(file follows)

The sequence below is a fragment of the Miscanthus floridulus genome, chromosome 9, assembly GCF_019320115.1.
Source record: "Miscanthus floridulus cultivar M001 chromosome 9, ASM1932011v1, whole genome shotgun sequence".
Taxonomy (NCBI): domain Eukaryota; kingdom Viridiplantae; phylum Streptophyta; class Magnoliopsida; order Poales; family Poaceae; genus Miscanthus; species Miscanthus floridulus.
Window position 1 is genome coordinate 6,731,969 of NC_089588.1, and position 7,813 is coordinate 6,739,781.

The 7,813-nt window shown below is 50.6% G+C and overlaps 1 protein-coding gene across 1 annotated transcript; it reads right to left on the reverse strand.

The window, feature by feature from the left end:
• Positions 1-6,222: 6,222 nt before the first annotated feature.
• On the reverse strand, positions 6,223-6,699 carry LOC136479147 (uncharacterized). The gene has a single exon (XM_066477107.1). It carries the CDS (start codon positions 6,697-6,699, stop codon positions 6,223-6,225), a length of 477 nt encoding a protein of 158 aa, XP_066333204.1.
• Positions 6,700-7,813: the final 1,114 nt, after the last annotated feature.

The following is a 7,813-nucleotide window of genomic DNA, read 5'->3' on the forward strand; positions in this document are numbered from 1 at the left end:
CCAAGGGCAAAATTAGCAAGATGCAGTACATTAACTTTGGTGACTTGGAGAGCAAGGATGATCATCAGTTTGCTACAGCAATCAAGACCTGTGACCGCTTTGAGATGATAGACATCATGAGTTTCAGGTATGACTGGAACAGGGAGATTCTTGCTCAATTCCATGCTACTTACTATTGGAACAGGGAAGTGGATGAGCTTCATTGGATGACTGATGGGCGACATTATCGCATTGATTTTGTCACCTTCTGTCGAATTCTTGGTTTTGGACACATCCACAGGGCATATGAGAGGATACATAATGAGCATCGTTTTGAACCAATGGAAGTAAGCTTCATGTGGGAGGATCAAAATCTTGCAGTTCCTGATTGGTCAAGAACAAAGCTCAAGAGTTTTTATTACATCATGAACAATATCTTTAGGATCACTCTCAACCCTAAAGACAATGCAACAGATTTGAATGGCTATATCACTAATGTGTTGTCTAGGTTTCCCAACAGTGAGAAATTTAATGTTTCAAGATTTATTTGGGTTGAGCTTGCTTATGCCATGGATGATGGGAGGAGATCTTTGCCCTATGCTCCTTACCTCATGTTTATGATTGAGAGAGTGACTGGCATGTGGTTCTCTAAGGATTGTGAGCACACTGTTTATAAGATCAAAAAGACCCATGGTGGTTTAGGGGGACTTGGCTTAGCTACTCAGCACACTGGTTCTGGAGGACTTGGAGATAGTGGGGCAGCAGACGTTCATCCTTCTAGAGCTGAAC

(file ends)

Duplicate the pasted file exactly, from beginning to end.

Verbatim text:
The sequence below is a fragment of the Miscanthus floridulus genome, chromosome 9, assembly GCF_019320115.1.
Source record: "Miscanthus floridulus cultivar M001 chromosome 9, ASM1932011v1, whole genome shotgun sequence".
Taxonomy (NCBI): domain Eukaryota; kingdom Viridiplantae; phylum Streptophyta; class Magnoliopsida; order Poales; family Poaceae; genus Miscanthus; species Miscanthus floridulus.
Window position 1 is genome coordinate 6,731,969 of NC_089588.1, and position 7,813 is coordinate 6,739,781.

The 7,813-nt window shown below is 50.6% G+C and overlaps 1 protein-coding gene across 1 annotated transcript; it reads right to left on the reverse strand.

The window, feature by feature from the left end:
• Positions 1-6,222: 6,222 nt before the first annotated feature.
• On the reverse strand, positions 6,223-6,699 carry LOC136479147 (uncharacterized). The gene has a single exon (XM_066477107.1). It carries the CDS (start codon positions 6,697-6,699, stop codon positions 6,223-6,225), a length of 477 nt encoding a protein of 158 aa, XP_066333204.1.
• Positions 6,700-7,813: the final 1,114 nt, after the last annotated feature.

The following is a 7,813-nucleotide window of genomic DNA, read 5'->3' on the forward strand; positions in this document are numbered from 1 at the left end:
CCAAGGGCAAAATTAGCAAGATGCAGTACATTAACTTTGGTGACTTGGAGAGCAAGGATGATCATCAGTTTGCTACAGCAATCAAGACCTGTGACCGCTTTGAGATGATAGACATCATGAGTTTCAGGTATGACTGGAACAGGGAGATTCTTGCTCAATTCCATGCTACTTACTATTGGAACAGGGAAGTGGATGAGCTTCATTGGATGACTGATGGGCGACATTATCGCATTGATTTTGTCACCTTCTGTCGAATTCTTGGTTTTGGACACATCCACAGGGCATATGAGAGGATACATAATGAGCATCGTTTTGAACCAATGGAAGTAAGCTTCATGTGGGAGGATCAAAATCTTGCAGTTCCTGATTGGTCAAGAACAAAGCTCAAGAGTTTTTATTACATCATGAACAATATCTTTAGGATCACTCTCAACCCTAAAGACAATGCAACAGATTTGAATGGCTATATCACTAATGTGTTGTCTAGGTTTCCCAACAGTGAGAAATTTAATGTTTCAAGATTTATTTGGGTTGAGCTTGCTTATGCCATGGATGATGGGAGGAGATCTTTGCCCTATGCTCCTTACCTCATGTTTATGATTGAGAGAGTGACTGGCATGTGGTTCTCTAAGGATTGTGAGCACACTGTTTATAAGATCAAAAAGACCCATGGTGGTTTAGGGGGACTTGGCTTAGCTACTCAGCACACTGGTTCTGGAGGACTTGGAGATAGTGGGGCAGCAGACGTTCATCCTTCTAGAGCTGAAC